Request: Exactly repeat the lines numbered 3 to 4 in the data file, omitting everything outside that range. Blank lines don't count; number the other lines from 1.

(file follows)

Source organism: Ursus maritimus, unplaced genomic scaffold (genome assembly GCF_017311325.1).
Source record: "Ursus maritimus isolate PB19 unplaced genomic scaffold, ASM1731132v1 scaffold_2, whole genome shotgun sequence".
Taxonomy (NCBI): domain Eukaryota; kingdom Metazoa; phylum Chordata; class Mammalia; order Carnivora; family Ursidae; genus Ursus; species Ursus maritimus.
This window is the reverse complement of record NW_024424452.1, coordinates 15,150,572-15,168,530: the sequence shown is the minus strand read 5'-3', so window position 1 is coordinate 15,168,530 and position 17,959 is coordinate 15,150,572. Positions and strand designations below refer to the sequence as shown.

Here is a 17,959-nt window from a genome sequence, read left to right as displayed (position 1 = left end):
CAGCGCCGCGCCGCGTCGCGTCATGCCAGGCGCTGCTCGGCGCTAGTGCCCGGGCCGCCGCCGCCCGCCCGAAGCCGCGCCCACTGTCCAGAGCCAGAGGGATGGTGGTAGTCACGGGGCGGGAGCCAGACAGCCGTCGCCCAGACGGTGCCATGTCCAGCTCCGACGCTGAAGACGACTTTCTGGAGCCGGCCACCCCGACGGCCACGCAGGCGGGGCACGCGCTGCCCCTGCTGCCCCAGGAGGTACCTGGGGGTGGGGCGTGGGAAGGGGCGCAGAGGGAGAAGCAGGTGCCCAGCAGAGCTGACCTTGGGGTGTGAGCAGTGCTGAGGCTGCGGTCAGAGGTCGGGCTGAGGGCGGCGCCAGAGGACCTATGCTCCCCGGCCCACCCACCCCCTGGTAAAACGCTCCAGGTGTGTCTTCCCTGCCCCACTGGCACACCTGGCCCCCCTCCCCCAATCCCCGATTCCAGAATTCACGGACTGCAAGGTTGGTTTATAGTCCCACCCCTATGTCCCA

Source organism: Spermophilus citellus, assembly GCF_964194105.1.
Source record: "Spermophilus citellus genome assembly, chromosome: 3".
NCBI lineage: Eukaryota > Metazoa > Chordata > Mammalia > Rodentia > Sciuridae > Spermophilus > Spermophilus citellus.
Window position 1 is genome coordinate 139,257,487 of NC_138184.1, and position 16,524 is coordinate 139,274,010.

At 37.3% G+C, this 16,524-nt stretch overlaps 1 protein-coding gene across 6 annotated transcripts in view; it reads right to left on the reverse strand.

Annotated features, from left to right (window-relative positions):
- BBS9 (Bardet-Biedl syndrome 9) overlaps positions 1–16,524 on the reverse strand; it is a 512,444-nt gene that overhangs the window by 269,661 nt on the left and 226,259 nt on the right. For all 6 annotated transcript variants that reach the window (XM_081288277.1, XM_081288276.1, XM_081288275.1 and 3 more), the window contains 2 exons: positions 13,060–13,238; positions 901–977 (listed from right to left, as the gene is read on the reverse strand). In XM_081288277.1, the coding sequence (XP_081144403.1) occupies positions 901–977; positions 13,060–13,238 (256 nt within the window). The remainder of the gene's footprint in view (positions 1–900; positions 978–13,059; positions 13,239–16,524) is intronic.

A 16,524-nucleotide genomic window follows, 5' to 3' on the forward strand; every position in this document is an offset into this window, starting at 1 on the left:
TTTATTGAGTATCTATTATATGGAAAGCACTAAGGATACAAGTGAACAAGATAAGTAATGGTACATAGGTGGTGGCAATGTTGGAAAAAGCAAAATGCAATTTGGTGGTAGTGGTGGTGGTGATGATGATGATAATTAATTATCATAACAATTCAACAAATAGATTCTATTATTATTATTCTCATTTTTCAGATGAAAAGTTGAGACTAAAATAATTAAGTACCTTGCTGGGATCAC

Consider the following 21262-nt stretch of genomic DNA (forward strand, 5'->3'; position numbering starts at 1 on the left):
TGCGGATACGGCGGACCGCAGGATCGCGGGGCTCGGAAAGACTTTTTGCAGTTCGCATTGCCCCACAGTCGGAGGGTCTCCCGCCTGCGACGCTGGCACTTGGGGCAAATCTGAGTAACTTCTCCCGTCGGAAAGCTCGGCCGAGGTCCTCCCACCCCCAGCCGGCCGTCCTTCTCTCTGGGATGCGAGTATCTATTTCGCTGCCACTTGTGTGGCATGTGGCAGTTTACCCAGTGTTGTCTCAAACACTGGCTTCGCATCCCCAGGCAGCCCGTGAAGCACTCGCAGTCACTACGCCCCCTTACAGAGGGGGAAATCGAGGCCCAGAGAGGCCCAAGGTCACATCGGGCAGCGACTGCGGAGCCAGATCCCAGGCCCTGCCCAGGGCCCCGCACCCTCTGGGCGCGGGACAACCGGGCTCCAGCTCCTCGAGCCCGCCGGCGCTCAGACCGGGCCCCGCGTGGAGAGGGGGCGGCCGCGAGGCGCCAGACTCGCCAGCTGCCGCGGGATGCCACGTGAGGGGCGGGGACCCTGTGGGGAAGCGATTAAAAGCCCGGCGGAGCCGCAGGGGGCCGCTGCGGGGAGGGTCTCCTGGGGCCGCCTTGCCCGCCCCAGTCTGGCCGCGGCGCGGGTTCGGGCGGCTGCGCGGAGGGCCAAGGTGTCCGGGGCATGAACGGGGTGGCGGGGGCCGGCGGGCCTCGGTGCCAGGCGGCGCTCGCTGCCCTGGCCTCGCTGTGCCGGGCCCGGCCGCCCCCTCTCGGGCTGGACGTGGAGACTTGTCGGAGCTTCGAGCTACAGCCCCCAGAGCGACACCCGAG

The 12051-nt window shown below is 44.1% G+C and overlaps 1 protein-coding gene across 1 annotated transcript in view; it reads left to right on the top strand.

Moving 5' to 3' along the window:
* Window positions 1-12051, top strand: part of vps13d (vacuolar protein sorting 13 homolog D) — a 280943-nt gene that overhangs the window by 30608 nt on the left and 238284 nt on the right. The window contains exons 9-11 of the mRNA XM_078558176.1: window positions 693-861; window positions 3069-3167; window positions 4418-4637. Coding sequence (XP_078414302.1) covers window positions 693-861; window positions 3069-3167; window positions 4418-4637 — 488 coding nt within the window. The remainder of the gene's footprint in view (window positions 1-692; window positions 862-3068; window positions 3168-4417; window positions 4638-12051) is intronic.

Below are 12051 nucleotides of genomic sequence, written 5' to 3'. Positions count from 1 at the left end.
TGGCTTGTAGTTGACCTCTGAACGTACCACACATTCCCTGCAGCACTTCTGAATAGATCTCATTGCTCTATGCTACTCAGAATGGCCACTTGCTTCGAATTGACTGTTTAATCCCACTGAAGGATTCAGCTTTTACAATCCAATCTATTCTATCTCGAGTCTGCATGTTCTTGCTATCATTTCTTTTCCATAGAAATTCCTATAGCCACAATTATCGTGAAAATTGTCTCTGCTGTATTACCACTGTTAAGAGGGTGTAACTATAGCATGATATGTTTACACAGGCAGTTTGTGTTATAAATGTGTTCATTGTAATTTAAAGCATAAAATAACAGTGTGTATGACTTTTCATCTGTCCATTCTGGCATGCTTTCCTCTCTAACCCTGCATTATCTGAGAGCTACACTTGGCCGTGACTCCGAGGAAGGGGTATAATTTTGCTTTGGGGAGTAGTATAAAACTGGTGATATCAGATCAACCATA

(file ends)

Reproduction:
Taxonomy (NCBI): domain Eukaryota; kingdom Metazoa; phylum Chordata; class Mammalia; order Carnivora; family Ursidae; genus Ursus; species Ursus maritimus.
This window is the reverse complement of record NW_024424452.1, coordinates 15,150,572-15,168,530: the sequence shown is the minus strand read 5'-3', so window position 1 is coordinate 15,168,530 and position 17,959 is coordinate 15,150,572. Positions and strand designations below refer to the sequence as shown.